There’s nothing more sought after than some peace and quiet. If you’re searching for a fishing spot that offers just that, you might want to look into Massachusetts quaint town – Berkley!
Berkley is a historically and culturally rich rural town in Bristol County. It is linked in history as the location where King Philip formed his confederacy in 1675. It is also noted as the site where the biggest two-masted schooner in the world was first launched in 1790..
In recent years, Berkley has become a go-to tourist destination among anglers with its abundance of rivers, lakes, and ponds. Berkley is a notable angling destination with its plenty of accessible launch points and fishing spots.
Bridge Village Heritage Park is the first spot to go if you’re looking to target these species in Berkley. It has several launches for boats, canoes, or kayaks as it covers a significant portion of the Taunton River that flows through Berkley.
Taunton River is also accessible through Dighton Rock State Park, and it has more refined water edges providing easy access to the water. The Taunton River Watershed Alliance (TRWA) also often hosts events there, such as “Angler Education Day” where kids are taught about fishing in preserving the beauty of the Taunton River.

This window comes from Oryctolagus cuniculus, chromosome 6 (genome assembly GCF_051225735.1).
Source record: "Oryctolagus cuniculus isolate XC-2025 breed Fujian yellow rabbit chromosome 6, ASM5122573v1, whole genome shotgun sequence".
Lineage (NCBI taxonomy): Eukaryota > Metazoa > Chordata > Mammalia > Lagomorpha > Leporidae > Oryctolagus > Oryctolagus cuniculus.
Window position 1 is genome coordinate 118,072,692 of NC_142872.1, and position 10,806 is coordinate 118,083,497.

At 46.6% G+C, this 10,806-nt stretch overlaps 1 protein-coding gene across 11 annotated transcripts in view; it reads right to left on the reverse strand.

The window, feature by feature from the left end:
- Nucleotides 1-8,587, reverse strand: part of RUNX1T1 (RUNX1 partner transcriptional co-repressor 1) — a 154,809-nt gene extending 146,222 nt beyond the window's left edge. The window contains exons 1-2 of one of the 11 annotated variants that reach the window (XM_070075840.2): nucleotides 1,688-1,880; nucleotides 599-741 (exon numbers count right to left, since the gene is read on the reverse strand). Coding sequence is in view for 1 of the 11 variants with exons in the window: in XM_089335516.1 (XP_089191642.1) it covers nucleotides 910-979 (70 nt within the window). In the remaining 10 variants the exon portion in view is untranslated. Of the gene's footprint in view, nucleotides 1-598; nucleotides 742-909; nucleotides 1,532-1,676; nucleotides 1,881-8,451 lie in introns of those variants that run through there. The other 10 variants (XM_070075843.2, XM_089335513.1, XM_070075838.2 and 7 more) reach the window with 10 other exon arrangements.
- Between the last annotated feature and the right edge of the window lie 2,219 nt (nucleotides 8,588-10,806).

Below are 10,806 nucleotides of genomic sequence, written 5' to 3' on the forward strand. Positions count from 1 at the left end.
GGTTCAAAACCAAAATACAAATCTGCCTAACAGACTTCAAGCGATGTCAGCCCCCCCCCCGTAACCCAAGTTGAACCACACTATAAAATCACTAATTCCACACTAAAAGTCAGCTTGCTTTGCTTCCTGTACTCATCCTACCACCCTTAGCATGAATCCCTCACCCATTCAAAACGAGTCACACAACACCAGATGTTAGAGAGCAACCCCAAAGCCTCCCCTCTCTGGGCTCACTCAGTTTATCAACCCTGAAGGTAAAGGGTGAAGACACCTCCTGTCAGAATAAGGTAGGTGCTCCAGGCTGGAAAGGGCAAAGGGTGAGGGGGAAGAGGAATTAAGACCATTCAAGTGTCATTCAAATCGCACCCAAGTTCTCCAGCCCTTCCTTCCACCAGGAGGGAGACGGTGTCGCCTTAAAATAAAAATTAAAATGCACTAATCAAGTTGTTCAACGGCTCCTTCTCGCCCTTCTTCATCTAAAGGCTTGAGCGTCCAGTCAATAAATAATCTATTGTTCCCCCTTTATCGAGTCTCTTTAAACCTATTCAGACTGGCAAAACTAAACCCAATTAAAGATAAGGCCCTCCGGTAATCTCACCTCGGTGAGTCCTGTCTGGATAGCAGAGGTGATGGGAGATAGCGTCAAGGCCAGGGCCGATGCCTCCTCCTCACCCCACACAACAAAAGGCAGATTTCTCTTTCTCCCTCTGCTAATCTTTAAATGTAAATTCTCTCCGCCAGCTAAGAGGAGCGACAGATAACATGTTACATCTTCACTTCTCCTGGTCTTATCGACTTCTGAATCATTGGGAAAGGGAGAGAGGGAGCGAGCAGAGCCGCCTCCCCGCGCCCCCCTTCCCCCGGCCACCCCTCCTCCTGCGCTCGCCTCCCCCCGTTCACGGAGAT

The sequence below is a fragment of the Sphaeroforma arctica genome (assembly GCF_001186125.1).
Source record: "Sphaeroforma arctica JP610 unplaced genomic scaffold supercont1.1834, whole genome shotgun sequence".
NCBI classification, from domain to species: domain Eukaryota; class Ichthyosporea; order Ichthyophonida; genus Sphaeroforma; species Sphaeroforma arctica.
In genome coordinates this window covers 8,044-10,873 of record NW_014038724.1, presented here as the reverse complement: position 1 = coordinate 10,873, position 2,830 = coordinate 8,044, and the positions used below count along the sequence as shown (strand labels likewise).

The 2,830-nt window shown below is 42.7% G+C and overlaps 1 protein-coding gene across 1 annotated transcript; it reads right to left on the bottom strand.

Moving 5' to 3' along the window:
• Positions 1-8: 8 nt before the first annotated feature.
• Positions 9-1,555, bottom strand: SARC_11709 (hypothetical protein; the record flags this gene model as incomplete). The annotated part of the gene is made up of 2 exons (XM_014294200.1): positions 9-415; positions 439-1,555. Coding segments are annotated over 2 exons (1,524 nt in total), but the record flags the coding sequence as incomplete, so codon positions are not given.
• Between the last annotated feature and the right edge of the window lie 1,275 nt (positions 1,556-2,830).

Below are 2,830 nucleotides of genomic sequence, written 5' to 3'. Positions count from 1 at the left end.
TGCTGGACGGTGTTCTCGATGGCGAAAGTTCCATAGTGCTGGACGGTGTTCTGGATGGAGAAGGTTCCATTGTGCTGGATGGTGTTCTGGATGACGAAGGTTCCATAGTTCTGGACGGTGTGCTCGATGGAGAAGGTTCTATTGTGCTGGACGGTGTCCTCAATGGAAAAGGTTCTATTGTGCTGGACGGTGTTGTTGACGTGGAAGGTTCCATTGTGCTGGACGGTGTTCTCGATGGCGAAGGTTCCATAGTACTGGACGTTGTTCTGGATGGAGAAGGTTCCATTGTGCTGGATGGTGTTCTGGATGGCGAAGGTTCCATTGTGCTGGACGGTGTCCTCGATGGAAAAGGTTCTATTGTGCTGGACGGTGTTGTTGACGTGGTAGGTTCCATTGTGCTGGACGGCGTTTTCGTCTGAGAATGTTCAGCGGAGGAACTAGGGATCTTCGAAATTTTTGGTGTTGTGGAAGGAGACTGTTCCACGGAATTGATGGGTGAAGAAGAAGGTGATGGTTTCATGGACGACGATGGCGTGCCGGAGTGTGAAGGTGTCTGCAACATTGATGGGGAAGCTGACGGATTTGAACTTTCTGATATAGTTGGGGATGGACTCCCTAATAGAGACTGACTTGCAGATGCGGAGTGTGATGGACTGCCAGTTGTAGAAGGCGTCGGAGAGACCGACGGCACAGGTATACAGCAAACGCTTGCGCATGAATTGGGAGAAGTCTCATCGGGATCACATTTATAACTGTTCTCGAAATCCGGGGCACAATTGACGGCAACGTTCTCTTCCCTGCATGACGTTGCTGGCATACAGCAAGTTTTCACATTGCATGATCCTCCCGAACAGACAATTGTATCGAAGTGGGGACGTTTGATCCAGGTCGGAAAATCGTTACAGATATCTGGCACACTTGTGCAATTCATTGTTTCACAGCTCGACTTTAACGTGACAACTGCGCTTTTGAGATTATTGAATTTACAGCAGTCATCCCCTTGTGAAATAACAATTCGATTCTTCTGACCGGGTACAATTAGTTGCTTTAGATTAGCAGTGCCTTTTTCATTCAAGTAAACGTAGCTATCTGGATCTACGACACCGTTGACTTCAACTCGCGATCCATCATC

Berkley is also famous for its several ponds and lakes that seem to be connected by a system of narrow streams. Forge Pond and Quaker Brook are small but abundant locations for anglers targeting crappie and white perch.
Anglers in Berkley typically use spinning or baitcasting techniques, and worms are also easy to find, making them an ideal bait to use. Many bait shops are also spread in Berkley and are open to helping visiting anglers have the best possible fishing experience.
Dighton Rock State Park houses Berkley’s prized Dighton Rock – a 40-lb boulder with markings that no scientist or philosopher could decipher. The Dighton Rock State Park also features trails and serene picnic spots that families and friends could enjoy.
Conspiracy Island is a mysterious tidal island in Berkley that has sparked numerous urban legends and horror stories. It has become a tourist attraction due to its eerie vibe and the unexplainable cause of fish not thriving in its waters. It is also linked to King Philip’s confederacy.